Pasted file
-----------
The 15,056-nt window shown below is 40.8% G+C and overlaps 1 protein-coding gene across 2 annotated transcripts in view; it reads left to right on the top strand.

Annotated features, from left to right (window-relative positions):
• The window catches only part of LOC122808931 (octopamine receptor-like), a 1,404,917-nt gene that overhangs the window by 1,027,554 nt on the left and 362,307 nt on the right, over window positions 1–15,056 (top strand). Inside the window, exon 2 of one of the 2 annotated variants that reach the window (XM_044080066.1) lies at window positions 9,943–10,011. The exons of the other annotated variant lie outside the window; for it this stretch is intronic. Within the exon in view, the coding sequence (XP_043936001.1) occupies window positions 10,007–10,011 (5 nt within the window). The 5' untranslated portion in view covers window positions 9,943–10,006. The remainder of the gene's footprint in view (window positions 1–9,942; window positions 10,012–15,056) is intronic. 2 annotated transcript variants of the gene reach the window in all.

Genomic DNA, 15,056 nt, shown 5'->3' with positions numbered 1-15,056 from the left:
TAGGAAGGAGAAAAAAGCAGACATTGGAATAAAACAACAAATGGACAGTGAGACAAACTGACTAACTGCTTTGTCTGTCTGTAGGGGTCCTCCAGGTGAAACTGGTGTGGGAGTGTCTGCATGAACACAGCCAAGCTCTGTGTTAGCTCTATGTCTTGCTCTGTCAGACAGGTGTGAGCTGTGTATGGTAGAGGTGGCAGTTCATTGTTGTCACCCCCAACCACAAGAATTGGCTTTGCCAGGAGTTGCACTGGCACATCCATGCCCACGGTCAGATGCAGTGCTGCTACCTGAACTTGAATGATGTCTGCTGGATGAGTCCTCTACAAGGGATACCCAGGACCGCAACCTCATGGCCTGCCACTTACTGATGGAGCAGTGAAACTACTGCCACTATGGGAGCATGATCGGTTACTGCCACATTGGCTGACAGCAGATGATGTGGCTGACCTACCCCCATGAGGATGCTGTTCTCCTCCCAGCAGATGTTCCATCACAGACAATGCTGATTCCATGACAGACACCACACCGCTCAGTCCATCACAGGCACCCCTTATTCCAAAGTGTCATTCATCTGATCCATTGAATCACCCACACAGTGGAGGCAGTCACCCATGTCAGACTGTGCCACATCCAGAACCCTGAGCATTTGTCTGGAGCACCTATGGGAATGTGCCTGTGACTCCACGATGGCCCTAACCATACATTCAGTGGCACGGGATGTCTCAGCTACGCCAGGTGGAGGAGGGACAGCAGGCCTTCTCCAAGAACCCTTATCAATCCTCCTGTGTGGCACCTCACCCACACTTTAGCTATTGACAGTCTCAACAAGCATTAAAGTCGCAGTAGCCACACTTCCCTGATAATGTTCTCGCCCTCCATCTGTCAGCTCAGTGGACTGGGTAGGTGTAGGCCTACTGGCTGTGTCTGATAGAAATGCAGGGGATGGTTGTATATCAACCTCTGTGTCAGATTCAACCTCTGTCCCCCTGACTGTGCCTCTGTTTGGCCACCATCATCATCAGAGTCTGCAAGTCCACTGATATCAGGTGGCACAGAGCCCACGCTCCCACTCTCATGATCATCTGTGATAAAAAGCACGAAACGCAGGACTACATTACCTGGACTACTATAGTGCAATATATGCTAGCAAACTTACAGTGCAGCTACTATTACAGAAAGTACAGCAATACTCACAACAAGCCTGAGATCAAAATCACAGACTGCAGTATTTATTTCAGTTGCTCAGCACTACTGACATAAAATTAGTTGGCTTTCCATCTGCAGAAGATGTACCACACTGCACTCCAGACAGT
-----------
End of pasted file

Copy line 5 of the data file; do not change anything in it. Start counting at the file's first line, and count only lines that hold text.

TAGGAAGGAGAAAAAAGCAGACATTGGAATAAAACAACAAATGGACAGTGAGACAAACTGACTAACTGCTTTGTCTGTCTGTAGGGGTCCTCCAGGTGAAACTGGTGTGGGAGTGTCTGCATGAACACAGCCAAGCTCTGTGTTAGCTCTATGTCTTGCTCTGTCAGACAGGTGTGAGCTGTGTATGGTAGAGGTGGCAGTTCATTGTTGTCACCCCCAACCACAAGAATTGGCTTTGCCAGGAGTTGCACTGGCACATCCATGCCCACGGTCAGATGCAGTGCTGCTACCTGAACTTGAATGATGTCTGCTGGATGAGTCCTCTACAAGGGATACCCAGGACCGCAACCTCATGGCCTGCCACTTACTGATGGAGCAGTGAAACTACTGCCACTATGGGAGCATGATCGGTTACTGCCACATTGGCTGACAGCAGATGATGTGGCTGACCTACCCCCATGAGGATGCTGTTCTCCTCCCAGCAGATGTTCCATCACAGACAATGCTGATTCCATGACAGACACCACACCGCTCAGTCCATCACAGGCACCCCTTATTCCAAAGTGTCATTCATCTGATCCATTGAATCACCCACACAGTGGAGGCAGTCACCCATGTCAGACTGTGCCACATCCAGAACCCTGAGCATTTGTCTGGAGCACCTATGGGAATGTGCCTGTGACTCCACGATGGCCCTAACCATACATTCAGTGGCACGGGATGTCTCAGCTACGCCAGGTGGAGGAGGGACAGCAGGCCTTCTCCAAGAACCCTTATCAATCCTCCTGTGTGGCACCTCACCCACACTTTAGCTATTGACAGTCTCAACAAGCATTAAAGTCGCAGTAGCCACACTTCCCTGATAATGTTCTCGCCCTCCATCTGTCAGCTCAGTGGACTGGGTAGGTGTAGGCCTACTGGCTGTGTCTGATAGAAATGCAGGGGATGGTTGTATATCAACCTCTGTGTCAGATTCAACCTCTGTCCCCCTGACTGTGCCTCTGTTTGGCCACCATCATCATCAGAGTCTGCAAGTCCACTGATATCAGGTGGCACAGAGCCCACGCTCCCACTCTCATGATCATCTGTGATAAAAAGCACGAAACGCAGGACTACATTACCTGGACTACTATAGTGCAATATATGCTAGCAAACTTACAGTGCAGCTACTATTACAGAAAGTACAGCAATACTCACAACAAGCCTGAGATCAAAATCACAGACTGCAGTATTTATTTCAGTTGCTCAGCACTACTGACATAAAATTAGTTGGCTTTCCATCTGCAGAAGATGTACCACACTGCACTCCAGACAGT